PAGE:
Ted Sickinger, The Oregonian/Oregonian Live, October 4th (updated Oct 7th) 2020

The causes of most of Oregon’s catastrophic wildfires that ignited on Labor Day are still under investigation, with official determinations yet to come.

But anecdotal and eyewitness accounts suggest that several were started by electrical lines and equipment buffeted by the historic windstorm that whipped across the state for three days.

Many residents of affected communities are asking why the lines weren’t deactivated before the winds, which were clearly forecast days in advance by the National Weather Service, along with red flag warnings noting the extreme fire danger.


John Darling, Ashland Daily Tidings, Friday November 6th, 2020

Scientists believe the biggest, least invasive and most accessible source of carbon storage may be to change the way we farm, so that we leave soil planted with something green all year, stop plowing and return all possible plant matter to the soil.

Called regenerative agriculture, it’s being taken up by millions in America, Europe and Australia.



Tony Schick OPB October 31, 2020

As thousands of Oregon homes burned to rubble last month, the state’s politicians joined the timber industry in blaming worsening wildfires on the lack of logging.

Echoing a longstanding belief in the state that public forests are the problem, U.S. Rep. Greg Walden, a Republican who represents eastern Oregon, equated the federal government’s management to that of “a slum lord.” And Democratic Gov. Kate Brown on “Face the Nation” accused Republicans in the state Legislature of blocking measures, proposed by a wildfire council, that would have increased logging on public lands.


Maxine Joselow, E&E News October 26 2020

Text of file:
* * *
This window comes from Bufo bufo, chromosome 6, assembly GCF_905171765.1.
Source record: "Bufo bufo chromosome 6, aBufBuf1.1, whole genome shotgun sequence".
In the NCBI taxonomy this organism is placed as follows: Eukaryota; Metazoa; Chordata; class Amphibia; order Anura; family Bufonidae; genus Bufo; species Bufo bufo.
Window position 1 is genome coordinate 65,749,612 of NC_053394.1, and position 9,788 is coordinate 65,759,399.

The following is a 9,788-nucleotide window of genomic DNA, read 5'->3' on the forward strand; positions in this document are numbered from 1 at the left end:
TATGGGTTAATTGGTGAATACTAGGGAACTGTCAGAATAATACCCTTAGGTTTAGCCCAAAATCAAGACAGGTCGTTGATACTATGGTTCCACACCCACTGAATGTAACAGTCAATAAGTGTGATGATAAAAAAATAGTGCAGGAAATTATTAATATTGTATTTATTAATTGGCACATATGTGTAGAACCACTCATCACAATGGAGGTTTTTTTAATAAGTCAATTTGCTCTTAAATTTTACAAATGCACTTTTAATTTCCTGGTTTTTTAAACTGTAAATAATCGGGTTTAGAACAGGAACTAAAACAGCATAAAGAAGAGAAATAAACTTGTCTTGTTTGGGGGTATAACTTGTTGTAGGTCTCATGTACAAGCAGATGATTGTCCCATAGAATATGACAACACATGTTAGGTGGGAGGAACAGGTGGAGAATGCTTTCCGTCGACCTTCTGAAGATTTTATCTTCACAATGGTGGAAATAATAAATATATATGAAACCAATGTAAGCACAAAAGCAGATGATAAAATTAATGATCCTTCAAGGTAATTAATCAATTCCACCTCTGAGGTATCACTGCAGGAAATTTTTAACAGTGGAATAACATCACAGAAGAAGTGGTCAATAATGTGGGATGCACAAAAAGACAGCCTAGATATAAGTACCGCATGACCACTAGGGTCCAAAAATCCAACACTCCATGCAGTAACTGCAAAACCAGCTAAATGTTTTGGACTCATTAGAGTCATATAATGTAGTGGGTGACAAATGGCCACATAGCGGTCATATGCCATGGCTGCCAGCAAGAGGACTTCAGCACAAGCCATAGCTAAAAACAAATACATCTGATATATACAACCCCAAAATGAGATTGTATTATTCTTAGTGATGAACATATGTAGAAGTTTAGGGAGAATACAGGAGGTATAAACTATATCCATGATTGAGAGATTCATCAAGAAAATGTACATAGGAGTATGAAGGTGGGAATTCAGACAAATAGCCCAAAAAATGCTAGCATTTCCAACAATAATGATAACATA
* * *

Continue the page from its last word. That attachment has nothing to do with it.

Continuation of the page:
Scientists at two of America’s biggest automakers knew as early as the 1960s that car emissions caused climate change, a monthslong investigation by E&E News has found.

The discoveries by General Motors and Ford Motor Co. preceded decades of political lobbying by the two car giants that undermined global attempts to reduce emissions while stalling U.S. efforts to make vehicles cleaner.

Researchers at both automakers found strong evidence in the 1960s and ’70s that human activity was warming the Earth. A primary culprit was the burning of fossil fuels, which released large quantities of heat-trapping gases such as carbon dioxide that could trigger melting of polar ice sheets and other dire consequences.


Exclusive: expedition discovers new source of greenhouse gas off East Siberian coast has been triggered

Jonathan Watts, The Guardian October 27, 2020

Scientists have found evidence that frozen methane deposits in the Arctic Ocean – known as the “sleeping giants of the carbon cycle” – have started to be released over a large area of the continental slope off the East Siberian coast, the Guardian can reveal.

High levels of the potent greenhouse gas have been detected down to a depth of 350 metres in the Laptev Sea near Russia, prompting concern among researchers that a new climate feedback loop may have been triggered that could accelerate the pace of global heating.


Michael Marshall, The Guardian, September 20th 2020

Many parts of the Earth’s climate system have been destabilised by warming, from ice sheets and ocean currents to the Amazon rainforest – and scientists believe that if one collapses others could follow.

The warning signs are flashing red. The California wildfires were surely made worse by the impacts of global heating. A study published in July warned that the Arctic is undergoing “an abrupt climate change event” that will probably lead to dramatic changes. As if to underline the point, on 14 September it was reported that a huge ice shelf in northeast Greenland had torn itself apart, worn away by warm waters lapping in from beneath.